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Now, the second thing that I want to mention in this area that makes

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expectations even more challenging is the ability to compare ourselves

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with other people so easily.

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In today's culture, in the age of social media, it's so easy for leaders

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to compare ourselves to others.

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And feel inadequate or inferior, or we can puff ourselves up more than we really

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should because we have more followers, more people responding, more engagement.

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All of those things that we can have in the era of social media.

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This can lead to feelings of arrogance, or it can also lead to feelings of

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discouragement and low self-esteem.

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And I do want to say this, that one of the biggest challenges I've seen is

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when leaders move up the, we'll call it the ladder of success, they get

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to a place where it's kind of lonely.

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They look around and they are looked upon as an expert, or they're looked

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up to by most people around them.

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They have very few people that will tell them what they really need to

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be told, and then all of a sudden they start questioning themselves.

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So they feel as if they might have some low self-esteem, but they have to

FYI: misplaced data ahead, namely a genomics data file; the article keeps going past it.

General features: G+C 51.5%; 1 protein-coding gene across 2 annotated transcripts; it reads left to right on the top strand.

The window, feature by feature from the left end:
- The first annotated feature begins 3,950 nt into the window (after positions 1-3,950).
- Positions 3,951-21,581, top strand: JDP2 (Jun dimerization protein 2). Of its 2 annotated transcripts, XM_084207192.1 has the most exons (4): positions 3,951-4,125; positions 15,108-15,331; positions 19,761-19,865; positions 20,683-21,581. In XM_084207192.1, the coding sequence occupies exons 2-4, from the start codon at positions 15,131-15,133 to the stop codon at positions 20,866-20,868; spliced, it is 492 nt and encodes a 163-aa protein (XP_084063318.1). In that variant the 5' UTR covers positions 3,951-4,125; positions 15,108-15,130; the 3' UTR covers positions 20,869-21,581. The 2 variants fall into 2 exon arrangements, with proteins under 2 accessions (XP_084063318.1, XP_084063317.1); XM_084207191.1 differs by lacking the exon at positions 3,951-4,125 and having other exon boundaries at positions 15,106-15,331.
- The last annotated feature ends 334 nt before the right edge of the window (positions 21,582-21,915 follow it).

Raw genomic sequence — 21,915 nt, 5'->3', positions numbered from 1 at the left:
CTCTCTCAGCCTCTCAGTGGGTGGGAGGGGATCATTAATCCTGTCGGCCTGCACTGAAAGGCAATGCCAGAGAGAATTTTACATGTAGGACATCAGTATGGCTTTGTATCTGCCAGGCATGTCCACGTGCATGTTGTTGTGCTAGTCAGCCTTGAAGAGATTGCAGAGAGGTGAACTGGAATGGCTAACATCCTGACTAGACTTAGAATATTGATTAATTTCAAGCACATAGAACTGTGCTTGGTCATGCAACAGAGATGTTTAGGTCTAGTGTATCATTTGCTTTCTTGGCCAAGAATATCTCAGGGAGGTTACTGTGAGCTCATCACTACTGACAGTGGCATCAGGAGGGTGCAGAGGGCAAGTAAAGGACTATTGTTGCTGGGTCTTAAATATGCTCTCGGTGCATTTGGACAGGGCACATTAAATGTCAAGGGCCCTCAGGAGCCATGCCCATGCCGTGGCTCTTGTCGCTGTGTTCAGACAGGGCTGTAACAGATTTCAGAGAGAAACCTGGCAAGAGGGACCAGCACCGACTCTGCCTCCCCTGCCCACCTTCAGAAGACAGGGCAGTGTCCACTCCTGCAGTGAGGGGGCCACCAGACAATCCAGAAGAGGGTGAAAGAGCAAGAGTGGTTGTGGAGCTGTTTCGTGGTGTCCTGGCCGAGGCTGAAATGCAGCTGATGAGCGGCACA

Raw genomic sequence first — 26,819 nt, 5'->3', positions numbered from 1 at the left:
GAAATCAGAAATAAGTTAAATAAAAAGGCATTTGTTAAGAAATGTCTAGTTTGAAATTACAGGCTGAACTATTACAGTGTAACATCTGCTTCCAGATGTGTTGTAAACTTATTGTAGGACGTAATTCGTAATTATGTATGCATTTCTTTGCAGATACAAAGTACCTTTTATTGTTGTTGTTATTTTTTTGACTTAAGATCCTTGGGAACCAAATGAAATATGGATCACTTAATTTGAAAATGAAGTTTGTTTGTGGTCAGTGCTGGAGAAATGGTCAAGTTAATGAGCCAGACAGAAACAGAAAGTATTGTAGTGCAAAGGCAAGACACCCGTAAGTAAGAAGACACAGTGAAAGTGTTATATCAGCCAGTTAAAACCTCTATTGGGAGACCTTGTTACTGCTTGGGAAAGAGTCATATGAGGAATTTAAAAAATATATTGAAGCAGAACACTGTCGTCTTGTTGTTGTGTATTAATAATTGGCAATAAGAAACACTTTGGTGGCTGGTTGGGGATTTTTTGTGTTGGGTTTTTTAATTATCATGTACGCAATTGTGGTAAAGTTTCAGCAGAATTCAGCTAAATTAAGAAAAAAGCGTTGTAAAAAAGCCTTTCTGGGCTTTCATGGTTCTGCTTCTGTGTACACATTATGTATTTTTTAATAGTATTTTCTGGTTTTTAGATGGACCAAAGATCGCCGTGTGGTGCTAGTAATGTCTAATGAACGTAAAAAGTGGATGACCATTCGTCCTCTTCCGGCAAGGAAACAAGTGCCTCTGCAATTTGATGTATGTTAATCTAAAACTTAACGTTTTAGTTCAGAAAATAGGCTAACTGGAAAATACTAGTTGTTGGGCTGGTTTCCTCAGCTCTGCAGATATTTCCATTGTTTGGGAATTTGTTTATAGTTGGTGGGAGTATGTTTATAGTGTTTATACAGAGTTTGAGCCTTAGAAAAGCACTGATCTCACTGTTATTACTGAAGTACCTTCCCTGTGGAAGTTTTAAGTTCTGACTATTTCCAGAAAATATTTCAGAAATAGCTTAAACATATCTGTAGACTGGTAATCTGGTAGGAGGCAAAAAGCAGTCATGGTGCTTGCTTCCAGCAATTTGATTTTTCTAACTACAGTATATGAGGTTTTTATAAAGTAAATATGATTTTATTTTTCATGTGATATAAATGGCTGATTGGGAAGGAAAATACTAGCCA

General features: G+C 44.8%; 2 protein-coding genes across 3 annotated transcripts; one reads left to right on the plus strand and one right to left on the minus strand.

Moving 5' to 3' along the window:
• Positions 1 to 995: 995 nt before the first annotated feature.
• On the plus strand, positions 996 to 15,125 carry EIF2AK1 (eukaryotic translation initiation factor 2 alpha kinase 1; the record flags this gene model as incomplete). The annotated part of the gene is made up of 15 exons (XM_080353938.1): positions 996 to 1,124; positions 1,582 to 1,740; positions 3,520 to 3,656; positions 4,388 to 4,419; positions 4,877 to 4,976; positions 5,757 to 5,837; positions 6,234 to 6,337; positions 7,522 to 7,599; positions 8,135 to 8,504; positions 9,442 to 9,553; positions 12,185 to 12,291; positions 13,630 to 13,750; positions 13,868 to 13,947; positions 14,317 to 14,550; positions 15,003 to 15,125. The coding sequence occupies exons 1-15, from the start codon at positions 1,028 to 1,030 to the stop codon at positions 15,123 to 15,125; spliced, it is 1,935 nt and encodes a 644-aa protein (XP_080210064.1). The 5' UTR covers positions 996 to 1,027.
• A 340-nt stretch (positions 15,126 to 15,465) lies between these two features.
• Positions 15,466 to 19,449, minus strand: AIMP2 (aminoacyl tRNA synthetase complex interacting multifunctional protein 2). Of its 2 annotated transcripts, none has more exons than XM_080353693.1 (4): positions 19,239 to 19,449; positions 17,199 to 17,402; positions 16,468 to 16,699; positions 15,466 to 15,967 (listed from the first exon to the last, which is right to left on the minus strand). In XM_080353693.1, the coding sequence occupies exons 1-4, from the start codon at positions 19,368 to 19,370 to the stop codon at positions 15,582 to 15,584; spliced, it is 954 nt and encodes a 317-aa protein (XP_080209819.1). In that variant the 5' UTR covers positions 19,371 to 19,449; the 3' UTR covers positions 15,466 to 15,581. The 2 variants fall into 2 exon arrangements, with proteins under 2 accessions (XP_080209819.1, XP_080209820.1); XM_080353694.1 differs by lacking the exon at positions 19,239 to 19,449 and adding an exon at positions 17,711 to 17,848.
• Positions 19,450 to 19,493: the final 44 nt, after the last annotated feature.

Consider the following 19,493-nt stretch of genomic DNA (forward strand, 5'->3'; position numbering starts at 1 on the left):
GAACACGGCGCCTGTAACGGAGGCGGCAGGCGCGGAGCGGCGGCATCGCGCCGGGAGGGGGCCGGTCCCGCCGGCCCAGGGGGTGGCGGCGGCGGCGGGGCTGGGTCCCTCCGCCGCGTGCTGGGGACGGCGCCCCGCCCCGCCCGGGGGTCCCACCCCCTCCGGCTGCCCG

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keep acting as if they're confident.

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And they've got it all together.

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They've got their act together.

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So it's quite a conundrum that leaders can be in, and it's

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because of that comparison.

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The comparison that leaders can have.

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Let's look at the next thing that can cause issues.

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And listen, we know this is the case.

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This is biblical.

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We see it throughout challenges in the Bible.

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We see it through throughout challenges in leadership, and that is pride and ego.

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I had someone in a Bible study years ago that every time someone brought something

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up, they would say pride and selfishness.

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Pride and selfishness.

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And you know what?

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There's a lot of truth to that, that pride, ego, pride, and

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selfishness is really the challenge.

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The downfall, the kryptonite that many of us, that many leaders have.

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Faith-driven leaders must remain humble and have humility and keep

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their focus on serving others, not on themself, but serving others.

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However, we know that pride and ego can easily sneak in.

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It's like that yeast that can sneak in and lead leaders astray, causing

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them to put their own interest or their own selfishness before the

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needs of those that they serve.

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The next thing that I see start happening, I don't know if this is

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building upon itself when we're going through this list here, but many

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times that's the way it can start.

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The next thing that we see happening is when the alignment of our actions, our

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words, and our faith starts getting out of whack, it's really critical for leaders